Marriage of wind turbine and mobile mast

 

CINERGY.IE:CARLOW-firm Cinergy has married the similarities required for mobile phone and wind turbine sites to produce an energy-efficient system targeted at developing countries. The system reduces, and in some cases completely removes, mobile phone masts’ dependence on the local grid.

Colin Cunningham, a co-founder of Cinergy along with Kealan Delaney, says countries in Africa, Asia and Latin America are rapidly expanding their mobile networks, but in many cases the power grid does not stretch to the high ground best suited to mobile masts, resulting in the use of diesel generators.

“As people are becoming more energy and environmentally conscious, particularly with the rising price of oil, there is now a market for renewable- energy solutions,” says Cunningham. “Putting a wind turbine on top of a mobile phone mast structure seemed like a logical step given that both require very similar sites to work effectively.”

The company was spun out in summer of 2009 following almost two years of research by Delmec Engineering, which supplies infrastructural steelwork to the telecoms industry in Ireland.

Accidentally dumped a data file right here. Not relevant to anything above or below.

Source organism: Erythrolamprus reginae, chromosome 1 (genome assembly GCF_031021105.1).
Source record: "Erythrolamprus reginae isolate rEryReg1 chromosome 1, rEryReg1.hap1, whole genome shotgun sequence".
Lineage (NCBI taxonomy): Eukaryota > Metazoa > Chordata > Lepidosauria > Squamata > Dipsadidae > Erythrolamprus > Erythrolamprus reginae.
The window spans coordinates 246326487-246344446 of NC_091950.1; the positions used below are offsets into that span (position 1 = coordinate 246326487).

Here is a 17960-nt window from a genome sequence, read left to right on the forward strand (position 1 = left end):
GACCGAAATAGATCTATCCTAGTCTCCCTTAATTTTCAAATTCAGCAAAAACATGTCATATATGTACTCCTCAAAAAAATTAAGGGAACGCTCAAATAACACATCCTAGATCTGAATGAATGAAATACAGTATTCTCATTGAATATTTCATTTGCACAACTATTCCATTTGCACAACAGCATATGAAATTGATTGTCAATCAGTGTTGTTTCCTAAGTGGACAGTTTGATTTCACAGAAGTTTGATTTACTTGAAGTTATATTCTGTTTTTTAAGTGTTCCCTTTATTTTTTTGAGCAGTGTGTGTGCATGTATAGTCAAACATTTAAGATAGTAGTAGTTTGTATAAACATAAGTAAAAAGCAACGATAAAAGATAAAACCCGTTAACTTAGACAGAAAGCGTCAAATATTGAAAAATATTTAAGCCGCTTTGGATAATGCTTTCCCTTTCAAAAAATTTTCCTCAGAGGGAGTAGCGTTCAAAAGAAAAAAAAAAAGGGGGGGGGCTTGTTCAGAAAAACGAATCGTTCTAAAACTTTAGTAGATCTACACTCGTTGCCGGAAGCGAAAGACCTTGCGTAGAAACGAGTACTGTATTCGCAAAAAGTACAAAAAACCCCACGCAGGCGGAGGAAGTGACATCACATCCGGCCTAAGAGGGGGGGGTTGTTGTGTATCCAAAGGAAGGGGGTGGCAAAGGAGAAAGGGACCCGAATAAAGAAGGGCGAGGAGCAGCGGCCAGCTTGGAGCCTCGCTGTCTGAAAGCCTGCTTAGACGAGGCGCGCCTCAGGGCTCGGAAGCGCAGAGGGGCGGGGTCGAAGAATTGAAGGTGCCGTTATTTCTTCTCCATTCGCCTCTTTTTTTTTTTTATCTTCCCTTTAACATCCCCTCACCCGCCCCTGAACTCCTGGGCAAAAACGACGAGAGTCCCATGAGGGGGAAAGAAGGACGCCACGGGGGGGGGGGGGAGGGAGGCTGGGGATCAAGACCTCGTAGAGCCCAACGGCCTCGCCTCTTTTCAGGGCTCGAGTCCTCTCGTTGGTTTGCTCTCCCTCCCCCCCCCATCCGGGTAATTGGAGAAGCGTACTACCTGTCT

Cinergy is currently testing its systems with a mobile phone operator in Ireland. “The testing will need another three months or so,” says Cunningham.

The company has a second product which has additional energy sources including solar panels, a bank of batteries, a generator and, where required, a link to the grid. “This would be for critical sites and the system will use the most efficient power source available.”

He says the potential market is massive, with countries such as India installing up to 100 new mobile masts a week. “In many countries the rollout of the network is happening quite fast and they are using generators, but operators are starting to look for renewable options. Our whole focus is on green energy solutions for those markets.”

The company has filed patent applications. “There are patents on the structural aspects of the design and in the next phase of products there will be intellectual property that we hope to commercialise.” The company currently employs five people.